“I love giant sequoias and other old growth trees, and any time that there’s damage to such iconic trees, it’s sad and I’m personally disturbed,” Buckley said. “Having said that, it is pivotally important for people who care about Big Trees Park to consider this in context of all the positive that’s been done by the broadcast burning the state parks are doing.”

in 2020 and 2021, more than 10,000 large giant sequoias were killed by just three wildfires in the Southern Sierra. That was 17% to 19% of all the giant sequoias in the world killed or mortally damaged in just two years

That was in large part because the National Park Service, the Forest Service and a number of other entities didn’t have managed, low-intensity fires. The custodians of forests containing giant sequoias either failed to allow managed fires to happen, or they did not plan managed fires in part because there was already such a tremendous buildup of fuels ready to burn. 

“So two trees from something that’s intended to be beneficial has to be also looked at,” Buckley said. “Even if there’s an additional six or so trees that were damaged elsewhere in the North Grove as well, that has to be looked at in context of the loss of more than 10,000 large giant sequoias.”

Providing a burned buffer around the North Grove to better protect its hundred or so mature giant sequoias is a tremendous benefit, even though it’s very unfortunate that during the process the Orphans were so severely scorched, Buckley said.

Buckley, like Shive, said one of the Orphans is likely mortally damaged. The other Orphan has retained 15% to 20% of its crown foliage. The survival of the Orphans will depend in part on whether each tree’s inner cambium tissue was scorched deep enough underneath the bark, and whether or not there’s regeneration of their needles within a fairly short period of time to get regeneration going for the tree.

“If it doesn’t have the sap being drawn up by photosynthesis, then it becomes so stressed that the recovery is unlikely,” Buckley said.

The Orphans are well over 120 feet tall, and at 500 to 1,000 years old, they were living before the English began establishing their American colonies in the 1600s.

Tom Van Lokeren, a resident of Arnold and a tree lover from Michigan, said Thursday, “It’s a cruel irony that they are called The Orphans. They are a mere 135 feet from the Walter Smith Memorial Parkway, a fire-hose-stream-of-water away, yet left unattended to burn up. I’m in disbelief. This didn’t need to happen. It cries out negligence, complacency. A dereliction of duty.”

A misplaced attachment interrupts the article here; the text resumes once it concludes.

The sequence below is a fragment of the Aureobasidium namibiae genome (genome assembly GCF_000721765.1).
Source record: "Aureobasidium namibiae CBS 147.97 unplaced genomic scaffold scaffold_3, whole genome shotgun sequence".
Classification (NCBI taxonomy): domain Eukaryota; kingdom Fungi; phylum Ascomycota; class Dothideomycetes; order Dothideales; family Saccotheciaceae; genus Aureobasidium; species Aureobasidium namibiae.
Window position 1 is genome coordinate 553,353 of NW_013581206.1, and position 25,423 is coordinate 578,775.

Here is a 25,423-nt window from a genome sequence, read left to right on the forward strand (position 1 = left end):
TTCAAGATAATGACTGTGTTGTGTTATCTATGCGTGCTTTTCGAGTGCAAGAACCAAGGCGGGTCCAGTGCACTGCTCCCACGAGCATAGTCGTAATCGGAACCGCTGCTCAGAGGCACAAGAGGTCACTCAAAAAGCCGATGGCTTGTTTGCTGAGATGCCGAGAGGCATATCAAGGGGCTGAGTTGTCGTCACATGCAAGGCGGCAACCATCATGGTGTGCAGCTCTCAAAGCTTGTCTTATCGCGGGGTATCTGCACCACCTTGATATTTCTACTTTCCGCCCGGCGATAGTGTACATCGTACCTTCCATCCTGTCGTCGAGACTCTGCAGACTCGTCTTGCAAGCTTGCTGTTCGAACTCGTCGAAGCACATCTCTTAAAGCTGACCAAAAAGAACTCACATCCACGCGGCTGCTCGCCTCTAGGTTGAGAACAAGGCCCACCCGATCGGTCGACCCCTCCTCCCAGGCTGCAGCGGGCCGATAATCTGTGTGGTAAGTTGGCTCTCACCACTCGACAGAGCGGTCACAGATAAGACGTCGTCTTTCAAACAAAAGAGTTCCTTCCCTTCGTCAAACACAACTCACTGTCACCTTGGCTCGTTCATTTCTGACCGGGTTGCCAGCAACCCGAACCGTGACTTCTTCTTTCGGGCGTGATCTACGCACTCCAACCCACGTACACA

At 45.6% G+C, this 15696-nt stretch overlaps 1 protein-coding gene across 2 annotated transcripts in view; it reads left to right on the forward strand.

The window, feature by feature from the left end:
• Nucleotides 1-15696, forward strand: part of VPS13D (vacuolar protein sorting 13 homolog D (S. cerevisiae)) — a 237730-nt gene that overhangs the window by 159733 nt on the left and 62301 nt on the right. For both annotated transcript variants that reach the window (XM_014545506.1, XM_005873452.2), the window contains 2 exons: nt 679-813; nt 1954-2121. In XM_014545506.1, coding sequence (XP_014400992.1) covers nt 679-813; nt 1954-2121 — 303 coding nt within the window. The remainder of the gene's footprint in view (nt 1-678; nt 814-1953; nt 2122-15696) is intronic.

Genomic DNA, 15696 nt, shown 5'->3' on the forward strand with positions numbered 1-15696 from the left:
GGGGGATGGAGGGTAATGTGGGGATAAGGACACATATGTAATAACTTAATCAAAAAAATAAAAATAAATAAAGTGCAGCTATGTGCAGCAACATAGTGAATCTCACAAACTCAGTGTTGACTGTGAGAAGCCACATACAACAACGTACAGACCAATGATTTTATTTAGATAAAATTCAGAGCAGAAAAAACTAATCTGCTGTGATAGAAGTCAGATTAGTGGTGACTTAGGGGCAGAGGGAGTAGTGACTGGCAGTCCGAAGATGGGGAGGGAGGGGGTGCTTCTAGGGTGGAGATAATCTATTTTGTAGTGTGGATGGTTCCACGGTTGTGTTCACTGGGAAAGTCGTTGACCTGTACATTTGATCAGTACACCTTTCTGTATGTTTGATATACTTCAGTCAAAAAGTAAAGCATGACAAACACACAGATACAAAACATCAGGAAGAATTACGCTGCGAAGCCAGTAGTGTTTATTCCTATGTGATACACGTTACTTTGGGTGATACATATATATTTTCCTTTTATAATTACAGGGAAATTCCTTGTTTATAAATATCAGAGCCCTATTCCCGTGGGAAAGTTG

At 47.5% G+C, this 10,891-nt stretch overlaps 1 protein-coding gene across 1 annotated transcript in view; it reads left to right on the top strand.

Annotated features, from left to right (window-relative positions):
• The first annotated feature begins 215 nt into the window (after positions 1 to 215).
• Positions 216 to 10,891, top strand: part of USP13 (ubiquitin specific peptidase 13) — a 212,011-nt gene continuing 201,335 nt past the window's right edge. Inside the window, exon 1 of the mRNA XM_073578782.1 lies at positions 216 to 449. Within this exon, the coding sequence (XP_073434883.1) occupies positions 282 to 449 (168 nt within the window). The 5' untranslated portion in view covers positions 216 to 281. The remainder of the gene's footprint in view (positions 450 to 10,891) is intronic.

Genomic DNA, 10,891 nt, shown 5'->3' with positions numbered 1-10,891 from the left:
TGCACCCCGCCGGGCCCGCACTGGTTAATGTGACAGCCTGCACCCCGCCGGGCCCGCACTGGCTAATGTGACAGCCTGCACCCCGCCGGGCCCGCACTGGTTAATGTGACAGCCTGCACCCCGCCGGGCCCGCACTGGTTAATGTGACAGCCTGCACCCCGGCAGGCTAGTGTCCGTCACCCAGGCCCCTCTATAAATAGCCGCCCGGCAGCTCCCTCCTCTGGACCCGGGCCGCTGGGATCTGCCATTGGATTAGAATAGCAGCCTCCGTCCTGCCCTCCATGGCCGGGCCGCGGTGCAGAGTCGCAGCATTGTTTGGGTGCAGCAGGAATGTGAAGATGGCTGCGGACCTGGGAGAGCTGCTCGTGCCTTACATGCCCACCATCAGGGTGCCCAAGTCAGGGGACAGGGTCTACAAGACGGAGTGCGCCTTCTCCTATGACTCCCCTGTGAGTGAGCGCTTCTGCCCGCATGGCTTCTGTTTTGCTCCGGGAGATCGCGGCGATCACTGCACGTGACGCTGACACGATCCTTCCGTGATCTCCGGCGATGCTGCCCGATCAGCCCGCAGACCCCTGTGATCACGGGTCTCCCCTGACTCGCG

Van Lokeren said the crisis at Calaveras Big Trees is due to the intense amount of fire fuel in the park. He said he plans to coordinate a blessing for the Orphans at 3:30 p.m. Sunday, beginning at the warming hut next to the main Visitors Center parking lot and the North Grove. It’s an easy, 30-minute walk to the Orphans from the warming hut, Van Lokeren said. Adam Lewis, a leader of the Calaveras Band of Mi-Wuk Indians, will offer a blessing.

California State Parks and Cal Fire plan to begin more prescribed burning at Calaveras Big Trees State Park starting as soon as Monday. The planned treatment on as much as 155 acres will include areas along Highway 4.

Visitors should expect closures during the prescribed burn, potentially including a section of West Moran Road in the park and one lane of traffic control on Highway 4 near the park entrance. 

If weather, air quality, or vegetation conditions are not conducive for burning or smoke dispersal, burn bosses will reschedule the treatment.

California State Parks said in a Thursday announcement the state is committed to the protection and stewardship of the Calaveras Big Trees giant sequoia groves in Calaveras and Tuolumne counties. Prescribed burning is one of the tools used by state parks for vegetation management to increase forest resilience and promote new giant sequoia growth.

Forest management and prescribed fires help restore and maintain a complex forest community, reduce hazardous fuel loads, improve wildlife habitat, restore nutrients to the soil, protect park infrastructure, and reduce chances of catastrophic wildfires, California State Parks said.

The Orphans” likely earned their name because they are isolated from the other hundred or so mature giant sequoias in the North Grove at Calaveras Big Trees State Park. This photo shows the pair of giants on Feb. 5, 2022, before they were severely damaged during prescribed fire operations in the Park.

The OrphansThis lithograph image of The Orphans by C.C. Kuchel was first published in 1862 in “The Mammoth Tree Grove, Calaveras County, California, and Its Avenues” by Edward Vischer.

The OrphansJohn Buckley, executive director of the Central Sierra Environmental Resource Center and a former Forest Service wildland firefighter who helped supervise and implement prescribed fire treatments, examined two giant sequoias Thursday that were severely damaged during prescribed fire operations near an edge of the North Grove in Calaveras Big Trees State Park  

Contact Guy McCarthy at gmccarthy@uniondemocrat.net or (209) 770-0405. Follow him on Twitter at @GuyMcCarthy.